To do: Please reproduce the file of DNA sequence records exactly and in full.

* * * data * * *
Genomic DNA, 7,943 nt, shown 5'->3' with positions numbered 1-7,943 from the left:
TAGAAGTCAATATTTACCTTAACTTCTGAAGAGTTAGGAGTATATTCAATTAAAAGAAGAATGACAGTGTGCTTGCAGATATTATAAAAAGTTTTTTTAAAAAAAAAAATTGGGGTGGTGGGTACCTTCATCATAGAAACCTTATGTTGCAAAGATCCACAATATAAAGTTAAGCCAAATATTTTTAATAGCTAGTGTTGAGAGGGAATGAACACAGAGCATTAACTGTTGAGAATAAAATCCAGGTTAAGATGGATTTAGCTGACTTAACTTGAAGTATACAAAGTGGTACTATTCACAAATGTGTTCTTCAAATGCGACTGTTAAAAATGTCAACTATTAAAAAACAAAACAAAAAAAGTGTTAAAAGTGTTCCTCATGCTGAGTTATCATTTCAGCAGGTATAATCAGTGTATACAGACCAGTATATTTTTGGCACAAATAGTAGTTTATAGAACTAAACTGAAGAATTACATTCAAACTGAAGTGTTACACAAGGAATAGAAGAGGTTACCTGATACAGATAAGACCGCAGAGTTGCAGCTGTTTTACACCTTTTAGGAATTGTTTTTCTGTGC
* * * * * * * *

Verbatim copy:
Genomic DNA, 7,943 nt, shown 5'->3' with positions numbered 1-7,943 from the left:
TAGAAGTCAATATTTACCTTAACTTCTGAAGAGTTAGGAGTATATTCAATTAAAAGAAGAATGACAGTGTGCTTGCAGATATTATAAAAAGTTTTTTTAAAAAAAAAAATTGGGGTGGTGGGTACCTTCATCATAGAAACCTTATGTTGCAAAGATCCACAATATAAAGTTAAGCCAAATATTTTTAATAGCTAGTGTTGAGAGGGAATGAACACAGAGCATTAACTGTTGAGAATAAAATCCAGGTTAAGATGGATTTAGCTGACTTAACTTGAAGTATACAAAGTGGTACTATTCACAAATGTGTTCTTCAAATGCGACTGTTAAAAATGTCAACTATTAAAAAACAAAACAAAAAAAGTGTTAAAAGTGTTCCTCATGCTGAGTTATCATTTCAGCAGGTATAATCAGTGTATACAGACCAGTATATTTTTGGCACAAATAGTAGTTTATAGAACTAAACTGAAGAATTACATTCAAACTGAAGTGTTACACAAGGAATAGAAGAGGTTACCTGATACAGATAAGACCGCAGAGTTGCAGCTGTTTTACACCTTTTAGGAATTGTTTTTCTGTGC